It’s called “The Childrens’ Bible”, and it’s got “all” the stories of the original Bible, but written in a way that kids can understand. And when I say “all”, I really mean “none of the strange, offensive or contradictionary stories” as well as “the stories that are left in are censored and changed so kids don’t get the feeling God kills people for shits and giggles. Very little blood and gore.

    Also, it’s written as a story, not in verses.

    I did make an effort to pick it up and re-read it, but after reading like 3 pages and having read “God is so full of love and loves you and everyone else” around 59 times, I gave up.

  • Jennifer K.

    Ugh, I used to own that bible. When I went through my christian experimentation phase in college I collected so many bibles. I’ve gotten rid of most of them, but I still have a handful for reference purposes.

    My favorite is “the word on the street” because it’s just amusing.

    My most important (and the only one I would keep if I suddenly lost my entire library of books) is one my great-grandma sent me when I was younger. It’s just a basic ESV, but it was a gift from her. I’m not religious in the least, and wasn’t when she sent it to me, but I recognized that she felt she was sharing something with me that was important to her. And that made it important to me, even if I don’t believe a word of the book.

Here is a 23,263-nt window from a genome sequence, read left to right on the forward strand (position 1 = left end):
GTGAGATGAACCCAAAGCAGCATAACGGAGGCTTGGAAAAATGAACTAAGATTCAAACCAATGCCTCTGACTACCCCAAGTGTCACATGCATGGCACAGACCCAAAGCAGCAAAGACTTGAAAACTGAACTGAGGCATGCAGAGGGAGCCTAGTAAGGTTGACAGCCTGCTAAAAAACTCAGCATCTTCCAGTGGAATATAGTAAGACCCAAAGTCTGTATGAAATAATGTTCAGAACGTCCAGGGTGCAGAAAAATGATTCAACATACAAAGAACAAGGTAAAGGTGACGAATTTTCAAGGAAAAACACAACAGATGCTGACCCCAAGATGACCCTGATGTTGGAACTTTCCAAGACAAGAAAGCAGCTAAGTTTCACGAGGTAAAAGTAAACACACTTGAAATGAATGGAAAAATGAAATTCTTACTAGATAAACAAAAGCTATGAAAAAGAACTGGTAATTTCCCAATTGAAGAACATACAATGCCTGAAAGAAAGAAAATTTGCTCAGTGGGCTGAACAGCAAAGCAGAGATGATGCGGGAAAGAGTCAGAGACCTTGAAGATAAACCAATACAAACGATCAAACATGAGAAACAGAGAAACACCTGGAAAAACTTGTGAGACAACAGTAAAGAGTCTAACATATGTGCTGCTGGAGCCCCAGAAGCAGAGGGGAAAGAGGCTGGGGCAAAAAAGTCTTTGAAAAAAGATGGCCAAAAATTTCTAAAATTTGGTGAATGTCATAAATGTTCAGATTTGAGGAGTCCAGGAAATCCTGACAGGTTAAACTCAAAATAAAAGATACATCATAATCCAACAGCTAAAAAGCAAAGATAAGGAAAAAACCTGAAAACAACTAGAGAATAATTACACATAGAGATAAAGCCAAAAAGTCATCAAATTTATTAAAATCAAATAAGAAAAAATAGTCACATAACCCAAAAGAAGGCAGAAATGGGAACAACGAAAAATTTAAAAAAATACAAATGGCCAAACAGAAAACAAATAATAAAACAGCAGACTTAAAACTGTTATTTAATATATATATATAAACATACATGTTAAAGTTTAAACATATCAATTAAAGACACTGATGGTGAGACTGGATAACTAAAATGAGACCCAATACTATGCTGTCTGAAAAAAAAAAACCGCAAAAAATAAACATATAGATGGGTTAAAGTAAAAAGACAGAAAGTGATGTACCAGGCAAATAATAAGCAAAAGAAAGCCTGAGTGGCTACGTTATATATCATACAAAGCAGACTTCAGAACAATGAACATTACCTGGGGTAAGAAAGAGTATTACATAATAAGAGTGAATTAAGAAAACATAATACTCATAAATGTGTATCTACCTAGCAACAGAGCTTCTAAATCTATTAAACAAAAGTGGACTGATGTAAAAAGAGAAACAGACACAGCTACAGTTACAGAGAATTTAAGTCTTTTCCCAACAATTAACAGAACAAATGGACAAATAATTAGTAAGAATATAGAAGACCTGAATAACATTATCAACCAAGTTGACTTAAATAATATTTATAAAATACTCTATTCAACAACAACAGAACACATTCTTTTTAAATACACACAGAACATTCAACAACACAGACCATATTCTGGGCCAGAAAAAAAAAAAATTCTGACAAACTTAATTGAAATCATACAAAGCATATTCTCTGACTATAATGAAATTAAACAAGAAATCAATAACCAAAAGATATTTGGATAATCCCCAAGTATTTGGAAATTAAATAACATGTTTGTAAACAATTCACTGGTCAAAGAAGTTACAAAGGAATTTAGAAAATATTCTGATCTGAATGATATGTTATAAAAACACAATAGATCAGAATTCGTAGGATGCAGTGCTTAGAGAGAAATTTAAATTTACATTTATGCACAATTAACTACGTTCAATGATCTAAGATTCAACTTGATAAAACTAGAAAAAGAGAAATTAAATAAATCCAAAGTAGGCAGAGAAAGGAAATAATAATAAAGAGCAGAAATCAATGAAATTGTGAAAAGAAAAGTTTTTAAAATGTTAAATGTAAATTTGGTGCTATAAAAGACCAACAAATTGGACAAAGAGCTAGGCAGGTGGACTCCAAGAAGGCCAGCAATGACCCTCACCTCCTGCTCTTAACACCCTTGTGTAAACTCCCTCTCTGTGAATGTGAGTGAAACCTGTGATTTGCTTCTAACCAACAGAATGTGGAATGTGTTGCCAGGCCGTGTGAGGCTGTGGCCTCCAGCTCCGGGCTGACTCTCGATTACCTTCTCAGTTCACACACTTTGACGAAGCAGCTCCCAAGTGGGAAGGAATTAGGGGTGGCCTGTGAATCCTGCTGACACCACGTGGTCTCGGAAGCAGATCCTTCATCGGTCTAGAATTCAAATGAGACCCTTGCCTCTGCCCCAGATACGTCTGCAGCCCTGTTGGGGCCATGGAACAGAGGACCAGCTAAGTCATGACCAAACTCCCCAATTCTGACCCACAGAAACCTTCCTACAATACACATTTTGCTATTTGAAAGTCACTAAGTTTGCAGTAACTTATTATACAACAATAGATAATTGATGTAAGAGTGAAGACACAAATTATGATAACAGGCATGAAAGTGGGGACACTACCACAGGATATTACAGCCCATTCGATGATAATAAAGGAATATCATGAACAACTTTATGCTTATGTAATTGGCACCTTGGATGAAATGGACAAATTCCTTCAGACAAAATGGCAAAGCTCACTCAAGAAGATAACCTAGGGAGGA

For pure colorfulness I like The Learning Bible. This is also the bible I use when I need to formulate an argument against the bible. The notes in the version are awesome for that reason alone.

  • Mary

    What are they supposed to say when the student says, “Believing in magic is dumb”? Or how about, “People in the bible seem like a bunch of jerks”? Or, “I’m a woman and I don’t really like being your silent slave”? Getting people to believe silly stuff sure seems hard.

  • Alex

    Maybe along the same lines, a book written by Mark Mittelberg, entitled “The Questions Christians Hope No One Will Ask” opens with the following Foreword: “Have you ever experienced “spiritual vertigo” -a queasy sense of disorientation, confusion, and even panic that can overtake us when a critic challenges the core of our faith in a way that we cannot answer?”

  • Anonymous

    Do any of you have really entertaining Bibles?

    My favorite is this wiki project.
    http://www.lolcatbible.com/index.php?title=Main_Page

    And since it’s online, we all can haz!

  • Richard Wade

    “Drive carefully” is a manipulation. The “mark” has been listening for quite a while by this point, but has not bitten the hook. By giving the cue that this conversation is coming to an end with an implied threat to the mark’s life, he’ll either bite or the proselytizer can stop wasting his time and move on to another mark.